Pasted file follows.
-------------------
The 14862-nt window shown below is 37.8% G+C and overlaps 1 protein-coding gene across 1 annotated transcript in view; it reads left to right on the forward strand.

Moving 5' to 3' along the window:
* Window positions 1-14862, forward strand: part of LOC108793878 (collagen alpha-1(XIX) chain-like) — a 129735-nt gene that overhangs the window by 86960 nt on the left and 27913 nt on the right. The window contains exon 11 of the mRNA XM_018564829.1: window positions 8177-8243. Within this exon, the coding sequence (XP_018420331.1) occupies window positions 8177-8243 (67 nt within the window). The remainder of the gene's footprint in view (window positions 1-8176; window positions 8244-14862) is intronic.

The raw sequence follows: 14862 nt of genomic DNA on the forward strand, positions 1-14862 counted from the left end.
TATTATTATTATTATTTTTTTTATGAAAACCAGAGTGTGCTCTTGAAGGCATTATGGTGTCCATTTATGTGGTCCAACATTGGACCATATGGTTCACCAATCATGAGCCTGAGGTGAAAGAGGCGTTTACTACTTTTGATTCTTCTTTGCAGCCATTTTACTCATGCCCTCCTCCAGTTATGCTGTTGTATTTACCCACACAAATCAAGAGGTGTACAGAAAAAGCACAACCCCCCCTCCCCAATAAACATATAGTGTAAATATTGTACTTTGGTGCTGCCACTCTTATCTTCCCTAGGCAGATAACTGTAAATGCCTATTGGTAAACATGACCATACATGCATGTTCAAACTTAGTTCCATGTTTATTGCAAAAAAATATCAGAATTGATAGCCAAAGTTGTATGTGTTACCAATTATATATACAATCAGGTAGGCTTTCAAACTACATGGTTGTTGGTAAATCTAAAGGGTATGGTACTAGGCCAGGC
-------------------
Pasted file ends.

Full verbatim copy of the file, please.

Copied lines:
The 14862-nt window shown below is 37.8% G+C and overlaps 1 protein-coding gene across 1 annotated transcript in view; it reads left to right on the forward strand.

Moving 5' to 3' along the window:
* Window positions 1-14862, forward strand: part of LOC108793878 (collagen alpha-1(XIX) chain-like) — a 129735-nt gene that overhangs the window by 86960 nt on the left and 27913 nt on the right. The window contains exon 11 of the mRNA XM_018564829.1: window positions 8177-8243. Within this exon, the coding sequence (XP_018420331.1) occupies window positions 8177-8243 (67 nt within the window). The remainder of the gene's footprint in view (window positions 1-8176; window positions 8244-14862) is intronic.

The raw sequence follows: 14862 nt of genomic DNA on the forward strand, positions 1-14862 counted from the left end.
TATTATTATTATTATTTTTTTTATGAAAACCAGAGTGTGCTCTTGAAGGCATTATGGTGTCCATTTATGTGGTCCAACATTGGACCATATGGTTCACCAATCATGAGCCTGAGGTGAAAGAGGCGTTTACTACTTTTGATTCTTCTTTGCAGCCATTTTACTCATGCCCTCCTCCAGTTATGCTGTTGTATTTACCCACACAAATCAAGAGGTGTACAGAAAAAGCACAACCCCCCCTCCCCAATAAACATATAGTGTAAATATTGTACTTTGGTGCTGCCACTCTTATCTTCCCTAGGCAGATAACTGTAAATGCCTATTGGTAAACATGACCATACATGCATGTTCAAACTTAGTTCCATGTTTATTGCAAAAAAATATCAGAATTGATAGCCAAAGTTGTATGTGTTACCAATTATATATACAATCAGGTAGGCTTTCAAACTACATGGTTGTTGGTAAATCTAAAGGGTATGGTACTAGGCCAGGC